Fluxes of water through aquaporin 9 weaken membrane-cytoskeleton anchorage and promote formation of membrane protrusions

PLoS One. 2013;8(4):e59901. doi: 10.1371/journal.pone.0059901. Epub 2013 Apr 3.


All modes of cell migration require rapid rearrangements of cell shape, allowing the cell to navigate within narrow spaces in an extracellular matrix. Thus, a highly flexible membrane and a dynamic cytoskeleton are crucial for rapid cell migration. Cytoskeleton dynamics and tension also play instrumental roles in the formation of different specialized cell membrane protrusions, viz. lamellipodia, filopodia, and membrane blebs. The flux of water through membrane-anchored water channels, known as aquaporins (AQPs) has recently been implicated in the regulation of cell motility, and here we provide novel evidence for the role of AQP9 in the development of various forms of membrane protrusion. Using multiple imaging techniques and cellular models we show that: (i) AQP9 induced and accumulated in filopodia, (ii) AQP9-associated filopodial extensions preceded actin polymerization, which was in turn crucial for their stability and dynamics, and (iii) minute, local reductions in osmolarity immediately initiated small dynamic bleb-like protrusions, the size of which correlated with the reduction in osmotic pressure. Based on this, we present a model for AQP9-induced membrane protrusion, where the interplay of water fluxes through AQP9 and actin dynamics regulate the cellular protrusive and motile activity of cells.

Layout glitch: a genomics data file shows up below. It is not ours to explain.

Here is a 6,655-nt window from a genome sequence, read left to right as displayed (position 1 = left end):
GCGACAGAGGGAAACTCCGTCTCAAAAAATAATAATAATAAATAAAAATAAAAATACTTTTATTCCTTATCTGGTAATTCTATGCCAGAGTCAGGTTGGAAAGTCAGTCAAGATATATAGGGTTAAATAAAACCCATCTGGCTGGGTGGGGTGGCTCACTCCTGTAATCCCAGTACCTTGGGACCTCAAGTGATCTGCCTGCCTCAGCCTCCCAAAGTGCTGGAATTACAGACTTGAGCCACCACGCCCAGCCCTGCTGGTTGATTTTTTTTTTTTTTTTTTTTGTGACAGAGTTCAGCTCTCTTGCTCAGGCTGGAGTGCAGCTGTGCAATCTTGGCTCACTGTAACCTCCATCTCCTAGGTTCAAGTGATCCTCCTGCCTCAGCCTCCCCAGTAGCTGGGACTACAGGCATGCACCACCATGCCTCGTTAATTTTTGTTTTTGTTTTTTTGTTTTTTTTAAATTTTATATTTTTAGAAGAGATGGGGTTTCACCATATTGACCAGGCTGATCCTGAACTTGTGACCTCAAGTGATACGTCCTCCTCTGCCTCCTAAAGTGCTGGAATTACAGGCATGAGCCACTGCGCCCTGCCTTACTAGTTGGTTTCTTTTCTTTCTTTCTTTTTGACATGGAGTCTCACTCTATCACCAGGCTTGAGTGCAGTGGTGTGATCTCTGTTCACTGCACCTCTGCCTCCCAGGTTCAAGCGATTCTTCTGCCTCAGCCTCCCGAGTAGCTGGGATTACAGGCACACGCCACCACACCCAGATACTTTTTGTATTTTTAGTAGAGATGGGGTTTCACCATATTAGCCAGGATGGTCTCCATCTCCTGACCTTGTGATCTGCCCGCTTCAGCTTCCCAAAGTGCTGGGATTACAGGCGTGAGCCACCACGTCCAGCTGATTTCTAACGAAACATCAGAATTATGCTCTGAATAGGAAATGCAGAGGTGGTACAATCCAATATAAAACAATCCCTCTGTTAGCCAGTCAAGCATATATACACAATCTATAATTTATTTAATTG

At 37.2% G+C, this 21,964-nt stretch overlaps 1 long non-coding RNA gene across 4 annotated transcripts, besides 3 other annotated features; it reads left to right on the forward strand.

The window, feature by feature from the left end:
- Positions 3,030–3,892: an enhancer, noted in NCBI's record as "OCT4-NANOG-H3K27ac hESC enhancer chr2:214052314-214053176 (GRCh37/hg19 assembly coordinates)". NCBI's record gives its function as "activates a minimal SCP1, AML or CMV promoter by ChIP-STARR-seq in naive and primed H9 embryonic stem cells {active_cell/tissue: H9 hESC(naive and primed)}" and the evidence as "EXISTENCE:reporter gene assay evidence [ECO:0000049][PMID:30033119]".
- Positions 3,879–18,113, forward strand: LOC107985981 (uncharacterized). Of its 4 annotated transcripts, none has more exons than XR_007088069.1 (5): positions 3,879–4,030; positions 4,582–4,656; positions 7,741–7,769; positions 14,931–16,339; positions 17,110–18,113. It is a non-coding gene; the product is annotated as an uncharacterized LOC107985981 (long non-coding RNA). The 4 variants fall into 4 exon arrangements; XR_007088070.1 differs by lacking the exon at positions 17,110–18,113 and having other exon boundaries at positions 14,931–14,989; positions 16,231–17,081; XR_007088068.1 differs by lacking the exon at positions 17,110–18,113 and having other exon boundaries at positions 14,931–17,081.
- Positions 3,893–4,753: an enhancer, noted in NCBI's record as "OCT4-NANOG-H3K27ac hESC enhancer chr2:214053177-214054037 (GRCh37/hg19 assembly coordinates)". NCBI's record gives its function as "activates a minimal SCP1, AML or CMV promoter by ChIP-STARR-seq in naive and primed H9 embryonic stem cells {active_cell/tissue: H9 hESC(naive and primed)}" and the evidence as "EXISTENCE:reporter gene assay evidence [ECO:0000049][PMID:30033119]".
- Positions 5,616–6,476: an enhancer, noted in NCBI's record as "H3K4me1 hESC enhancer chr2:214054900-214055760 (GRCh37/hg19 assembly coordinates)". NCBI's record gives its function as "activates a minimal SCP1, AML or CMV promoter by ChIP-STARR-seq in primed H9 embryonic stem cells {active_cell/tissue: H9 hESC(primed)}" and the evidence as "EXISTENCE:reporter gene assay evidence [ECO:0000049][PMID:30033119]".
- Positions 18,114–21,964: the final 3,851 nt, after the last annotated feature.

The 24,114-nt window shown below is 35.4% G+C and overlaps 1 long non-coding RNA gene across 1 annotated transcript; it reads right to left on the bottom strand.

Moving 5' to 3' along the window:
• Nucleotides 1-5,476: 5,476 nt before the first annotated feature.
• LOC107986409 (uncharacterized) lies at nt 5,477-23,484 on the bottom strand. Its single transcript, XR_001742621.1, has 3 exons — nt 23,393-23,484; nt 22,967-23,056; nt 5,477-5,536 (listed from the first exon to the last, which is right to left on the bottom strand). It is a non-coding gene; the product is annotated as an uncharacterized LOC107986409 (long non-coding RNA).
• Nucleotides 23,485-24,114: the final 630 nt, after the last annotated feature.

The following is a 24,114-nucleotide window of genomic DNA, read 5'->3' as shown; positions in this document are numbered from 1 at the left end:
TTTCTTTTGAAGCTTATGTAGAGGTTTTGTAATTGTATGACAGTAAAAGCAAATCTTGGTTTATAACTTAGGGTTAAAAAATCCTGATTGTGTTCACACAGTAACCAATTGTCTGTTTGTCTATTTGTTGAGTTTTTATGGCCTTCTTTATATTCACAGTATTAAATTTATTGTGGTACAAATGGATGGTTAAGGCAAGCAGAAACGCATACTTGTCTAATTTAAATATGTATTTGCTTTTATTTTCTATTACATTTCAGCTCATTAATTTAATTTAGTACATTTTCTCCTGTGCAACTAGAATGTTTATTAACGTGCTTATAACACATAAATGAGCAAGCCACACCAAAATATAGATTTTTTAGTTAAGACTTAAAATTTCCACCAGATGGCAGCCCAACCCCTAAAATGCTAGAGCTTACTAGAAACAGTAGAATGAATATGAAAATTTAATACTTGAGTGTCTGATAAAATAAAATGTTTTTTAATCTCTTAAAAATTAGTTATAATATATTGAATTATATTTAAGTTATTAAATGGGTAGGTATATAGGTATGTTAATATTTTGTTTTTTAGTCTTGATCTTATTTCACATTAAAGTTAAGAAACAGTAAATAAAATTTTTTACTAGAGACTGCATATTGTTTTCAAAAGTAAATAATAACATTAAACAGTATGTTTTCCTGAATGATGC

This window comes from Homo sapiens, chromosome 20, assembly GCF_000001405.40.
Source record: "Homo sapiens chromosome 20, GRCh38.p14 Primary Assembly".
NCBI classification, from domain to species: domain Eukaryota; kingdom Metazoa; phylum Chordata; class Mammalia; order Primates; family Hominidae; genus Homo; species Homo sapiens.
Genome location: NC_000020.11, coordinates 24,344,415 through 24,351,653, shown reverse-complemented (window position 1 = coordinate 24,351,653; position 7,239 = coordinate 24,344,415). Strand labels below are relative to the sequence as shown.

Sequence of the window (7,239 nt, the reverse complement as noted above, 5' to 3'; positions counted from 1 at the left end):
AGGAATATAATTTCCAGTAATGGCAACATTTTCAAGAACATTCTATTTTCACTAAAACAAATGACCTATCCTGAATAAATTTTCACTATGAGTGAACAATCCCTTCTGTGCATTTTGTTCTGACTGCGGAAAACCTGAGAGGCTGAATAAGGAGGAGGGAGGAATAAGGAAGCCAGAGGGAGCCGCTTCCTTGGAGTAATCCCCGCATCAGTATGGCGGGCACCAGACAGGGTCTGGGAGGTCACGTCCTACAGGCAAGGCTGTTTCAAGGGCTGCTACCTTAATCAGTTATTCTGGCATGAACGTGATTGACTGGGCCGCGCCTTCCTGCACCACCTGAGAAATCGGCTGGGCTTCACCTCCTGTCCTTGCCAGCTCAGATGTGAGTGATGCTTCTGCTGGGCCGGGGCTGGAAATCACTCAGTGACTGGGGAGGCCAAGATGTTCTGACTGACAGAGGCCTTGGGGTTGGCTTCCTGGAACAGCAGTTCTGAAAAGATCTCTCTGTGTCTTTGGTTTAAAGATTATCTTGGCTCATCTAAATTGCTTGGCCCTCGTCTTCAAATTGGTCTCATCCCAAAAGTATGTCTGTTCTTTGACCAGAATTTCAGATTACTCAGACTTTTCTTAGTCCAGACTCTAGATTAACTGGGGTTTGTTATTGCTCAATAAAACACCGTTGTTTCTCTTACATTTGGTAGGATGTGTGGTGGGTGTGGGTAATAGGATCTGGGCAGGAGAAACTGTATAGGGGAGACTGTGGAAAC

Publication types

  • Research Support, Non-U.S. Gov't

MeSH terms

  • Actins / metabolism
  • Aquaporins / metabolism*
  • Cytoskeleton / metabolism*
  • HEK293 Cells
  • Humans
  • Microscopy, Fluorescence
  • Myosins / metabolism
  • Nerve Tissue Proteins / metabolism
  • Osmotic Pressure
  • Protein Multimerization
  • Protein Transport
  • Pseudopodia / metabolism*
  • Pseudopodia / ultrastructure
  • Time-Lapse Imaging
  • Tubulin / metabolism
  • Water / metabolism*


  • AQP9 protein, human
  • Actins
  • Aquaporins
  • BAIAP2 protein, human
  • MYO10 protein, human
  • Nerve Tissue Proteins
  • Tubulin
  • Water
  • Myosins

Grants and funding

This research was supported by the Swedish Research Council (Grant Nos 2007–3483, 2009–6649 and 2010–3045, www.vr.se). The funders had no role in study design, data collection and analysis, decision to publish, or preparation of the manuscript.